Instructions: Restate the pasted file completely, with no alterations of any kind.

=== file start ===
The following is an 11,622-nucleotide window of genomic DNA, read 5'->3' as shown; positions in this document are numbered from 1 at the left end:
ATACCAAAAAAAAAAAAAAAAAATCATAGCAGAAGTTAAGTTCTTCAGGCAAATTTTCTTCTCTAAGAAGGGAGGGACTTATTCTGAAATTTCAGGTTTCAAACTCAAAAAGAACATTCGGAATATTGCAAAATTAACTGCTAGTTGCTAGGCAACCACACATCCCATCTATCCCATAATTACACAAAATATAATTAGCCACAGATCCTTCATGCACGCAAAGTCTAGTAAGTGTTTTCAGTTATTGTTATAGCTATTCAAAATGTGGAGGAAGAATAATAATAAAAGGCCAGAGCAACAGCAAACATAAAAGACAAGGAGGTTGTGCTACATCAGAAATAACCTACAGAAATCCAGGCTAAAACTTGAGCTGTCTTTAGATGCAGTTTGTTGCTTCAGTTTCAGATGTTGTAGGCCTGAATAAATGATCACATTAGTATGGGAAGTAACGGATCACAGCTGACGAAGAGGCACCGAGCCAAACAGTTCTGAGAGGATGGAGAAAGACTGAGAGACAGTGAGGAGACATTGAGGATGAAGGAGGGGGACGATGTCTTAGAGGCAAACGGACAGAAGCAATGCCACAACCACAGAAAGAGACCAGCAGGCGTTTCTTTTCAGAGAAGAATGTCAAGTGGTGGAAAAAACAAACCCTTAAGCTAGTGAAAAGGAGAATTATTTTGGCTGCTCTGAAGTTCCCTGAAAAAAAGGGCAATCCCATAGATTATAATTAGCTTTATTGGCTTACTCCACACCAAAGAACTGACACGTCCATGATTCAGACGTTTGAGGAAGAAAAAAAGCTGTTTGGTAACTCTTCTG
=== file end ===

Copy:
The following is an 11,622-nucleotide window of genomic DNA, read 5'->3' as shown; positions in this document are numbered from 1 at the left end:
ATACCAAAAAAAAAAAAAAAAAATCATAGCAGAAGTTAAGTTCTTCAGGCAAATTTTCTTCTCTAAGAAGGGAGGGACTTATTCTGAAATTTCAGGTTTCAAACTCAAAAAGAACATTCGGAATATTGCAAAATTAACTGCTAGTTGCTAGGCAACCACACATCCCATCTATCCCATAATTACACAAAATATAATTAGCCACAGATCCTTCATGCACGCAAAGTCTAGTAAGTGTTTTCAGTTATTGTTATAGCTATTCAAAATGTGGAGGAAGAATAATAATAAAAGGCCAGAGCAACAGCAAACATAAAAGACAAGGAGGTTGTGCTACATCAGAAATAACCTACAGAAATCCAGGCTAAAACTTGAGCTGTCTTTAGATGCAGTTTGTTGCTTCAGTTTCAGATGTTGTAGGCCTGAATAAATGATCACATTAGTATGGGAAGTAACGGATCACAGCTGACGAAGAGGCACCGAGCCAAACAGTTCTGAGAGGATGGAGAAAGACTGAGAGACAGTGAGGAGACATTGAGGATGAAGGAGGGGGACGATGTCTTAGAGGCAAACGGACAGAAGCAATGCCACAACCACAGAAAGAGACCAGCAGGCGTTTCTTTTCAGAGAAGAATGTCAAGTGGTGGAAAAAACAAACCCTTAAGCTAGTGAAAAGGAGAATTATTTTGGCTGCTCTGAAGTTCCCTGAAAAAAAGGGCAATCCCATAGATTATAATTAGCTTTATTGGCTTACTCCACACCAAAGAACTGACACGTCCATGATTCAGACGTTTGAGGAAGAAAAAAAGCTGTTTGGTAACTCTTCTG